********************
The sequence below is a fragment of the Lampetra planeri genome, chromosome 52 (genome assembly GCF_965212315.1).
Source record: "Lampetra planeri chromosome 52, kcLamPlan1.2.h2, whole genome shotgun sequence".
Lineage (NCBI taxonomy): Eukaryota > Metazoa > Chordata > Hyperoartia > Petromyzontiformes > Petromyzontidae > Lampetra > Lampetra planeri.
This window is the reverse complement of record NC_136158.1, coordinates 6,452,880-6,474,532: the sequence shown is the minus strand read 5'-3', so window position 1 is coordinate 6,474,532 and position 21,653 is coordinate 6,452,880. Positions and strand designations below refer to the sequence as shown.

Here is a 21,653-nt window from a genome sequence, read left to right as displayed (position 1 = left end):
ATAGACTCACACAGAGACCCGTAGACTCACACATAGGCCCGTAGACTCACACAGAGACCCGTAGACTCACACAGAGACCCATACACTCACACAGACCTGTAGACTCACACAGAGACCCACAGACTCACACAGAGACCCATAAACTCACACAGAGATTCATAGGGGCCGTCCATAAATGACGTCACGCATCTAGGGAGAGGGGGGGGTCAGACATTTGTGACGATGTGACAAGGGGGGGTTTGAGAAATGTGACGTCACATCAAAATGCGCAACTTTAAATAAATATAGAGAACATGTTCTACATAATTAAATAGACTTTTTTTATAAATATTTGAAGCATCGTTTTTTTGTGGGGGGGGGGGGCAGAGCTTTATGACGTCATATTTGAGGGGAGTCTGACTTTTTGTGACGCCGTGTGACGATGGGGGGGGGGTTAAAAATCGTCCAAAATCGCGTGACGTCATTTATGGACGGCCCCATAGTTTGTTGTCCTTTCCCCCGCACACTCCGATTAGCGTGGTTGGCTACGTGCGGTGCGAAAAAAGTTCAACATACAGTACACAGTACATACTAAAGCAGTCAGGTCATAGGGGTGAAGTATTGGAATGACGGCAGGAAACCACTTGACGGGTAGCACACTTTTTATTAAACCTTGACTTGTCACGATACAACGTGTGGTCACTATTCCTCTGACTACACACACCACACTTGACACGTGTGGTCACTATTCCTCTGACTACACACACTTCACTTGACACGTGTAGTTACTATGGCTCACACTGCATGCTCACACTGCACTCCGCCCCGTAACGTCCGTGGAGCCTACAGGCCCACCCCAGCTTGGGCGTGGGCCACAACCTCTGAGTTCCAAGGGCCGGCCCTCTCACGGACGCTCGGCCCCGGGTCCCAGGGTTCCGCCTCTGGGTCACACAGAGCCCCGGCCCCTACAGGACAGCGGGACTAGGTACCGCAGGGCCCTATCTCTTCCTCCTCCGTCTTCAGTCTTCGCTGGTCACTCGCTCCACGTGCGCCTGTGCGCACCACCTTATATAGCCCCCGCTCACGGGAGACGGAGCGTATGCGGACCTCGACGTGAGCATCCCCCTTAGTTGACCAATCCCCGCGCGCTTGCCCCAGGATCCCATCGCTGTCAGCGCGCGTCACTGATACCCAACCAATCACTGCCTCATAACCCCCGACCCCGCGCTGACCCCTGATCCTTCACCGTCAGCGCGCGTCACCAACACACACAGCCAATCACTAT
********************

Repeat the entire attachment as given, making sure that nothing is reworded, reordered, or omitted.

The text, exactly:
The sequence below is a fragment of the Lampetra planeri genome, chromosome 52 (genome assembly GCF_965212315.1).
Source record: "Lampetra planeri chromosome 52, kcLamPlan1.2.h2, whole genome shotgun sequence".
Lineage (NCBI taxonomy): Eukaryota > Metazoa > Chordata > Hyperoartia > Petromyzontiformes > Petromyzontidae > Lampetra > Lampetra planeri.
This window is the reverse complement of record NC_136158.1, coordinates 6,452,880-6,474,532: the sequence shown is the minus strand read 5'-3', so window position 1 is coordinate 6,474,532 and position 21,653 is coordinate 6,452,880. Positions and strand designations below refer to the sequence as shown.

Here is a 21,653-nt window from a genome sequence, read left to right as displayed (position 1 = left end):
ATAGACTCACACAGAGACCCGTAGACTCACACATAGGCCCGTAGACTCACACAGAGACCCGTAGACTCACACAGAGACCCATACACTCACACAGACCTGTAGACTCACACAGAGACCCACAGACTCACACAGAGACCCATAAACTCACACAGAGATTCATAGGGGCCGTCCATAAATGACGTCACGCATCTAGGGAGAGGGGGGGGTCAGACATTTGTGACGATGTGACAAGGGGGGGTTTGAGAAATGTGACGTCACATCAAAATGCGCAACTTTAAATAAATATAGAGAACATGTTCTACATAATTAAATAGACTTTTTTTATAAATATTTGAAGCATCGTTTTTTTGTGGGGGGGGGGGGCAGAGCTTTATGACGTCATATTTGAGGGGAGTCTGACTTTTTGTGACGCCGTGTGACGATGGGGGGGGGGTTAAAAATCGTCCAAAATCGCGTGACGTCATTTATGGACGGCCCCATAGTTTGTTGTCCTTTCCCCCGCACACTCCGATTAGCGTGGTTGGCTACGTGCGGTGCGAAAAAAGTTCAACATACAGTACACAGTACATACTAAAGCAGTCAGGTCATAGGGGTGAAGTATTGGAATGACGGCAGGAAACCACTTGACGGGTAGCACACTTTTTATTAAACCTTGACTTGTCACGATACAACGTGTGGTCACTATTCCTCTGACTACACACACCACACTTGACACGTGTGGTCACTATTCCTCTGACTACACACACTTCACTTGACACGTGTAGTTACTATGGCTCACACTGCATGCTCACACTGCACTCCGCCCCGTAACGTCCGTGGAGCCTACAGGCCCACCCCAGCTTGGGCGTGGGCCACAACCTCTGAGTTCCAAGGGCCGGCCCTCTCACGGACGCTCGGCCCCGGGTCCCAGGGTTCCGCCTCTGGGTCACACAGAGCCCCGGCCCCTACAGGACAGCGGGACTAGGTACCGCAGGGCCCTATCTCTTCCTCCTCCGTCTTCAGTCTTCGCTGGTCACTCGCTCCACGTGCGCCTGTGCGCACCACCTTATATAGCCCCCGCTCACGGGAGACGGAGCGTATGCGGACCTCGACGTGAGCATCCCCCTTAGTTGACCAATCCCCGCGCGCTTGCCCCAGGATCCCATCGCTGTCAGCGCGCGTCACTGATACCCAACCAATCACTGCCTCATAACCCCCGACCCCGCGCTGACCCCTGATCCTTCACCGTCAGCGCGCGTCACCAACACACACAGCCAATCACTAT